When Jay post the article "Why should I switch?" then feel free to unload. Until then I am sticking to the articles. Starting now.
I'll wrap up by saying that I actually didn't know if you meant that by your post our not, it sounded very condescending.
People are going to have to get used to the fact that people are going to have issues with this game regardless of what edition it is. The negativity that is heaped on anyone that suggest that the game looks like a boardgame (and on the surface it most certainly does) is just as bad as the negativity that has come from people that are happy with the previous edition of the game and don't see the need for the implemented changes.
If comments are civil, but unfavorable then they should be allowed...in my opinion. Otherwise you just end up with the designers not getting accurate feedback about their ideas.
Thing about running games is it;s an individual style dictated by both what the DM wants to do and what the players will let him do, really. It could make for a very interesting discussion if people want to sit down and be civil about it, but that's not really what this topic is about, nor are people even being terribly civil. Someone really does need to clean up the random insult posts or move them to a new OT thread so this one can actually be informative.
I am not saying that at all. Those were the words I told my players. Lighten up man. It is more difficult for MY play groups to immerse themselves into a world of imagination with mini's. Because if you are able to make a well worded and epic deion to add for an action then grids are going to be the only thing holding you back because it won't matter if you are "out of range".
Shadowspawn I would like it if you did not respond to my post anymore in return I won't respond to yours. I don't like how you always take my post and pick out the one negative thing I say out of all of them and try to make me (A major contributor of free material to the gaming community) look bad among my fellow supporters. I hope my reason for getting so upset sometimes doesn't confuse you.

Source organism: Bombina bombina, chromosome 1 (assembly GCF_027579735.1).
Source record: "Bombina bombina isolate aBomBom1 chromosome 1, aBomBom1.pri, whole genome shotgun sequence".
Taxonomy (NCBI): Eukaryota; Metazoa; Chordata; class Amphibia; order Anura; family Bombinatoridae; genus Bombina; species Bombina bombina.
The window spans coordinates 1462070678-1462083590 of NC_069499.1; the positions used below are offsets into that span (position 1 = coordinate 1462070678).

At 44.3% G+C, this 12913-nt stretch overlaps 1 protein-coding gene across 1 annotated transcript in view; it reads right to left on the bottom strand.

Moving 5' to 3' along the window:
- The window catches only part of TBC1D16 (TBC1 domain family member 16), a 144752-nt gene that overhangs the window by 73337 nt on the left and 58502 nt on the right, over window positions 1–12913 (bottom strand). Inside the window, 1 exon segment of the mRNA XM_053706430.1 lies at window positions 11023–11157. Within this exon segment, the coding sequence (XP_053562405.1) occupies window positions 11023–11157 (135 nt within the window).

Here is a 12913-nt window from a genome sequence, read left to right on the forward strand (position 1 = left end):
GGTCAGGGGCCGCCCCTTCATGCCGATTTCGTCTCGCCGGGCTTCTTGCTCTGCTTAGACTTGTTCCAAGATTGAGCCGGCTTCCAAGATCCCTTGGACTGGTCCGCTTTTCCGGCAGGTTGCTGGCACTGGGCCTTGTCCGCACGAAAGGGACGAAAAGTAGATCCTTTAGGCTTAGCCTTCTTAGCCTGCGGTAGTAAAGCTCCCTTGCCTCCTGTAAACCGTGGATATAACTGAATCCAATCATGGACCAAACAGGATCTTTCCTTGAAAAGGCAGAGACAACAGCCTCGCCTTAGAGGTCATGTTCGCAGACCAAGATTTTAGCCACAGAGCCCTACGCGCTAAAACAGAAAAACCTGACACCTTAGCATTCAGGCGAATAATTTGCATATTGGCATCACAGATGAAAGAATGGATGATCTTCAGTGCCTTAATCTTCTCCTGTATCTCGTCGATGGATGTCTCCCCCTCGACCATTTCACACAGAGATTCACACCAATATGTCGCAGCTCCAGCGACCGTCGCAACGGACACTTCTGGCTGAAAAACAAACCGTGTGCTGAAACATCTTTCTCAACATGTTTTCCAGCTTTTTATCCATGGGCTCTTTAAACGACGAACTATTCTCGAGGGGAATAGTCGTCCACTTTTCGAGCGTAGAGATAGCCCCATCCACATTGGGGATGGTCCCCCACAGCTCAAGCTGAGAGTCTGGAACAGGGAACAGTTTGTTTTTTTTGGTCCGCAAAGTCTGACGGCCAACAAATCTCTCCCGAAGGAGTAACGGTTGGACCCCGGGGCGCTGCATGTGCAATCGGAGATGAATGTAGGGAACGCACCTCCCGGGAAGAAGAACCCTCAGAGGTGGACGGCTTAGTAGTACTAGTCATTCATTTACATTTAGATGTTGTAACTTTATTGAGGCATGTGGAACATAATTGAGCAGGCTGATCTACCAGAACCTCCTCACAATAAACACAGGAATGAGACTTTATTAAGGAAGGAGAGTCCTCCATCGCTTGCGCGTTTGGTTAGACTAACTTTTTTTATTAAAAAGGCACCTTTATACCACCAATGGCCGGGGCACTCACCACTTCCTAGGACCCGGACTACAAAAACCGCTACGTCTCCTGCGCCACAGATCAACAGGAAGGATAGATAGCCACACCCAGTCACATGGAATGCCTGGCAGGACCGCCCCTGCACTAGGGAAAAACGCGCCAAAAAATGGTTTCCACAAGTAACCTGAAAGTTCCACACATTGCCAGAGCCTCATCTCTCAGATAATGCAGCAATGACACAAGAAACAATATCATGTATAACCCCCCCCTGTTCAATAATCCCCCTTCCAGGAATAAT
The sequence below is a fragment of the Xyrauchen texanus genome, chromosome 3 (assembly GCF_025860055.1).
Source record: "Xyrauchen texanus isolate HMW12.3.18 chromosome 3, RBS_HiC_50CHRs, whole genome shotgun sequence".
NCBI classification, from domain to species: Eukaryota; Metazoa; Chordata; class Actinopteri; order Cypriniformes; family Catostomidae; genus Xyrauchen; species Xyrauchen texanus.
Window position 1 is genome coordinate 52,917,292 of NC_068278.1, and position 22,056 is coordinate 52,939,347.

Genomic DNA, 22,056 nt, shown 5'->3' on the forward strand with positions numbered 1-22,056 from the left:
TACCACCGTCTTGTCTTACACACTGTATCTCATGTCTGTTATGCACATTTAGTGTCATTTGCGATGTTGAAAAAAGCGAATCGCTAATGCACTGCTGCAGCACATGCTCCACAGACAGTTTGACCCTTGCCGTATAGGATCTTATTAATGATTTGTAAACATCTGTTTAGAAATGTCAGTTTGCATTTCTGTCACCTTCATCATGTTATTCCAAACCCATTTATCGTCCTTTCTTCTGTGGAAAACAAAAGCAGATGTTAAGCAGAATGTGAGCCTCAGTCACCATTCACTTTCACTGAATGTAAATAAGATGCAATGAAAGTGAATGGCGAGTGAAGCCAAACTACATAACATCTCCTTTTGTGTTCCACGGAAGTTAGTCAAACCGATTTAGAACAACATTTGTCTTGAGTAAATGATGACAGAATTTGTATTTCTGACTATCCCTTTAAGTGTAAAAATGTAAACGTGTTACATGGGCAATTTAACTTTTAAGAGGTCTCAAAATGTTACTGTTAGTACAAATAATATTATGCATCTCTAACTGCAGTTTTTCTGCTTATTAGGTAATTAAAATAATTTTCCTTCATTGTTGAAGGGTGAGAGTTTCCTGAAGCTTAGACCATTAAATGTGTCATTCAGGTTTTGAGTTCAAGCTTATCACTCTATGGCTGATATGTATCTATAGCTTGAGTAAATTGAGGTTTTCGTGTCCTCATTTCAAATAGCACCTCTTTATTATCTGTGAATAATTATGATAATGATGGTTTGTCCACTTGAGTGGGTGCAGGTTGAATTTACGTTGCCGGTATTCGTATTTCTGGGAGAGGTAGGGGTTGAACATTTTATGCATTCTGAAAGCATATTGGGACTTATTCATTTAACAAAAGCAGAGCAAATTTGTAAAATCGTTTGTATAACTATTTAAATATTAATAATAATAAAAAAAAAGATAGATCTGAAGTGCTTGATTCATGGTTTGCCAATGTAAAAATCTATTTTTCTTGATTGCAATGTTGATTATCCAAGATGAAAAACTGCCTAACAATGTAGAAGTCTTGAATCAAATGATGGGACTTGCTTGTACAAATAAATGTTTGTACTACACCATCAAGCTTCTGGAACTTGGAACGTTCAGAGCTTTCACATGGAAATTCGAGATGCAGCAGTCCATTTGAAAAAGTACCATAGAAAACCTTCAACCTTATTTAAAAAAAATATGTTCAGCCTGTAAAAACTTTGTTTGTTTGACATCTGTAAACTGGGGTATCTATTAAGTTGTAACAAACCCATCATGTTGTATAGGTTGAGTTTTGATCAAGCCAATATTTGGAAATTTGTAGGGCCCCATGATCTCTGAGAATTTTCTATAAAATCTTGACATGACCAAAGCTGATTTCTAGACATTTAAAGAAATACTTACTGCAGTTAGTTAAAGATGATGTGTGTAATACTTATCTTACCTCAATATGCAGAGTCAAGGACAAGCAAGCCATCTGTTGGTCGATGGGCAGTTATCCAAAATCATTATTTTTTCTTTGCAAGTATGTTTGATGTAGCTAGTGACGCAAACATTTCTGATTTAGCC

In this case I was pointing out to the public why I (as in ME) likes this idea. If YOU don't run into that problem then that is cool. But, because of the way I focus on the story more than the game, mini's and grids don't do it for my group.
JUST TO BE CLEAR, I am not implying that you don't focus on the story any less. I do not know you, nor have I seen you play. Everyone runs RPGs differently.
Now can we please get these post back on the actual article rather than my gaming styles?
While I was at work today I realized that FFG really needs to start modding these articles. Including some of the things I have said.
It seems each article gets off track and just ends up in fights. The comments should only pertain to the above writen article. So in this case talk should only be about the Initiative in this game or what you think of this article. For example, was it worded clearly? Are you confused about anthing? What else could be added? etc.
None of these articles should have posts (including mine!) about 2nd edition, Games Workshop, Black Industries, or anything not gone over in the article. If you have personal rants or raves that don't deal with the article, then by all means keep them in the forums. I am sure propper modding would help relieve the infighting.